The truth about Italians and lines

Living in Italy, I have found that a lot of Italian stereotypes are true.  People wave their arms around a lot, and start shouting at the drop of a hat.  Shouting doesn’t necessarily mean that someone is angry, they are just worked up or excited about something.  There really is as much wine and cheese as you thought…maybe even more.  People commonly cheat on their taxes if they think they can get away with it.  Italian men know how to turn on the charm, and Italian mammas and nonnas will feed you until you explode.  People really do often live with their mamma until the age of 30.  The mafia is real, and politicians give new meaning to the word ‘corrupt’.  Driving is a scary adventure and you never know what the other people on the road will do.  People eat a lot of pizza, and most people I know play the mandolin.

It’s possible that this last one isn’t really that common, and it’s been pointed out to me that the mandolin thing is an anomaly.  But in my little life, there are many mandolins.


An Italian man with a mandolin is a beautiful thing

However, I often hear that Italians don’t wait in lines.  Or in queues, as the Brits like to call them.  I sometimes  hear British tourists loudly lamenting about how Italians don’t know how to wait in a proper queue, or some nonsense like that.

I’m calling bullshit.

italian line

Ok, so Italians don’t wait in line like people in most other countries.  To an observer, it probably looks like barbaric chaos.  It isn’t…. it is an organized chaos.  People here don’t wait in lines in which people are in the proper order. Or even in lines. They have a tendency to clump around wherever they are going (public office, doctor’s office, post office, grocery checkout) and mill about. Yet the people somehow get through, and I’ve yet see a fight break out.  How does this work? Look at all the people in the vicinity and remember who is there. Once all those people have gone through, it is your turn. Alterntively, ask ‘who is the last one?’ and then you only have to track one person.  It actually works really well, and means that you have to pay attention to the world around you instead of keeping your nose in your smartphone.  Sometimes it can even work to your advantage; just this morning I went to buy eggs from the neighborhood grocery and everyone waiting to checkout agreed that I should go first because I had less to buy than them.    I think this is very civilized, and other countries should take note!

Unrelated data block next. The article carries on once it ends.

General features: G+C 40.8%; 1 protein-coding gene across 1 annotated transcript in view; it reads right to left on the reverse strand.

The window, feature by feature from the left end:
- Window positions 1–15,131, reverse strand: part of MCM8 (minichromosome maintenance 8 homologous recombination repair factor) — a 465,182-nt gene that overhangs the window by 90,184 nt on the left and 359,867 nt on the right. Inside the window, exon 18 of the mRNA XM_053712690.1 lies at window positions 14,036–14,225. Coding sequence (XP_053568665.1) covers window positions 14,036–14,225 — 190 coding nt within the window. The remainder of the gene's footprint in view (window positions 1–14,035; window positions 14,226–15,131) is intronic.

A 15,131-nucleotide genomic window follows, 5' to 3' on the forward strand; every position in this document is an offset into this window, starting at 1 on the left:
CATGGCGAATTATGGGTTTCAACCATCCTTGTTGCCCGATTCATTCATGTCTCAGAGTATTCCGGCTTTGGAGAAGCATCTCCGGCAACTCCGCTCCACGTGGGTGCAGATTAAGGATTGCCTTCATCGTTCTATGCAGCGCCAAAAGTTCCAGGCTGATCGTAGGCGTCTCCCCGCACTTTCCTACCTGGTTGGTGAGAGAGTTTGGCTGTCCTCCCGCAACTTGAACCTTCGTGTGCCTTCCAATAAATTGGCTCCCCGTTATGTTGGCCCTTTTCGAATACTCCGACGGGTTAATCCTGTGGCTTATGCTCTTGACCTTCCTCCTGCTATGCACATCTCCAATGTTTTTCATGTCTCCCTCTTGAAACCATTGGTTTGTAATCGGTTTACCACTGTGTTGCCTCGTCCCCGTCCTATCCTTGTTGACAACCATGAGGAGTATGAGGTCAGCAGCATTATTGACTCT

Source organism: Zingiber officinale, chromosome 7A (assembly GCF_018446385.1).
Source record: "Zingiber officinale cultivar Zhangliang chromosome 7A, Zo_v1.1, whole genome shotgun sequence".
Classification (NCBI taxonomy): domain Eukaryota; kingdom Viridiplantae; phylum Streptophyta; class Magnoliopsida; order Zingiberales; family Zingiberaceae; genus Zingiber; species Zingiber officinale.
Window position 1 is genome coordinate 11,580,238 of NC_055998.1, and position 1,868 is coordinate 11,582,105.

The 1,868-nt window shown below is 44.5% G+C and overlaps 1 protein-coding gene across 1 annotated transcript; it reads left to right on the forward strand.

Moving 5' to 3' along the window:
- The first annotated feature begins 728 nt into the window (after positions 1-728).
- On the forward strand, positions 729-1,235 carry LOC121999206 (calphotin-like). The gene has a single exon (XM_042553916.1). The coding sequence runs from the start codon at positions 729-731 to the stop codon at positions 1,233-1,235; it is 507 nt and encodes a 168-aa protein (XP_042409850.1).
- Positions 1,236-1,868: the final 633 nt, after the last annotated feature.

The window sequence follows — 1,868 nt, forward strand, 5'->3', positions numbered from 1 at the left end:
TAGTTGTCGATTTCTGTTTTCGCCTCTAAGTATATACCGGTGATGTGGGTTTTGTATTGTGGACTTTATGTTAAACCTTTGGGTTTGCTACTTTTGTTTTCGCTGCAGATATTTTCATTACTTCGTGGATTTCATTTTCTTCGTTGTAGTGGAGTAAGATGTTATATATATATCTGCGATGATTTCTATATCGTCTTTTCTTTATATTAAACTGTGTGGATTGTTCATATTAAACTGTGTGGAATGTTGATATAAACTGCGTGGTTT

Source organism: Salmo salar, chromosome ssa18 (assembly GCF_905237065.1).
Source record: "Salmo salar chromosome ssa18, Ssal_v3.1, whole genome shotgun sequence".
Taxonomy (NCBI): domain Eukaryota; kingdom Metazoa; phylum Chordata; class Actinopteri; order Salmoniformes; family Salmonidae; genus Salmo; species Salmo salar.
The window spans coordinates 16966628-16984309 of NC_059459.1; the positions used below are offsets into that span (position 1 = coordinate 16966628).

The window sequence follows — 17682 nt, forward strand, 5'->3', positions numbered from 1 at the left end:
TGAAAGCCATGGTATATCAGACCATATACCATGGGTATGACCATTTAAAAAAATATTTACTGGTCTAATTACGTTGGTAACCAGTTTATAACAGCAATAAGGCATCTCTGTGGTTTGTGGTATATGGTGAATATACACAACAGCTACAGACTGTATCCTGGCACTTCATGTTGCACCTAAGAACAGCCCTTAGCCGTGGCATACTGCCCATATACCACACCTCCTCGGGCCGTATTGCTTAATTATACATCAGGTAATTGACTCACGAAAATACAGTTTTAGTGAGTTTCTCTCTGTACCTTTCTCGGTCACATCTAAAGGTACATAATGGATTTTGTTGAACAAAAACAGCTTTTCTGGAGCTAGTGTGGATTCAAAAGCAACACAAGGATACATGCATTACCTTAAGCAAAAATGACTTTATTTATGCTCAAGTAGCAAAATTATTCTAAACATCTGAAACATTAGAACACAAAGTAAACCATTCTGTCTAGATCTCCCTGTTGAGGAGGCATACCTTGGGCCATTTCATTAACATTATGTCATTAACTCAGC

About a year ago I was at a dance event in Como, and I went up to the bar for a drink.  There was a big mess of people around, like usual, so I took note of the people there and knew when my turn would be.  I felt a tap on my shoulder, and I turned around.  A British girl put her hands and her hips and firmly told me that didn’t I know that there was  QUEUE and that I absolutely MUST wait my turn behind her since she got there first.  I wish I would have set her straight, but I don’t know that she could have handled the truth about Italians and queues.




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3 Responses to The truth about Italians and lines

  1. Sanda March 12, 2014 at 1:17 am #

    I’ve recently discovered your blog through your mom’s. I’ve been reading for the past hour while making dinner in between. I must say that I’m thoroughly enjoying my visit here and living an Italian life vicariously through your words. Needless to say, I’d like to have some good Italian cheese and vino right about now. Come back soon Annie…your words and life are truly delightful.
    Blissful tidings to you…

    • Annie March 13, 2014 at 2:09 am #

      Thank you for the lovely comment, and thanks for stopping by! There are some great Italian cheeses and wine available in the US (as I am sure you know), even if they don’t come from the neighbor’ battle-cow vending machine :). Take care!

  2. Joshua Kors June 4, 2014 at 12:33 pm #

    Hey Annie. I hope this post reaches you. I’m an American swing dancer living for the next three weeks in Venice, Italy. This weekend (beginning Friday, June 6, 2014) I’m able to travel anywhere in Italy to find great swing and Lindy hop. (How amazing would it be if I found blues dancing or fusion dancing here too. But my hunch is that they don’t have those in Europe.)

    Your internet posts made it sound like you knew Italy’s swing dance scene pretty well. But there was no email address or way to contact you. Can you help me, perhaps by connecting me with someone in Italy who knows where I should go this weekend to dance?

    Thanks in advance. Best, Joshua. Italian phone number: (0039) 346-328-4139.

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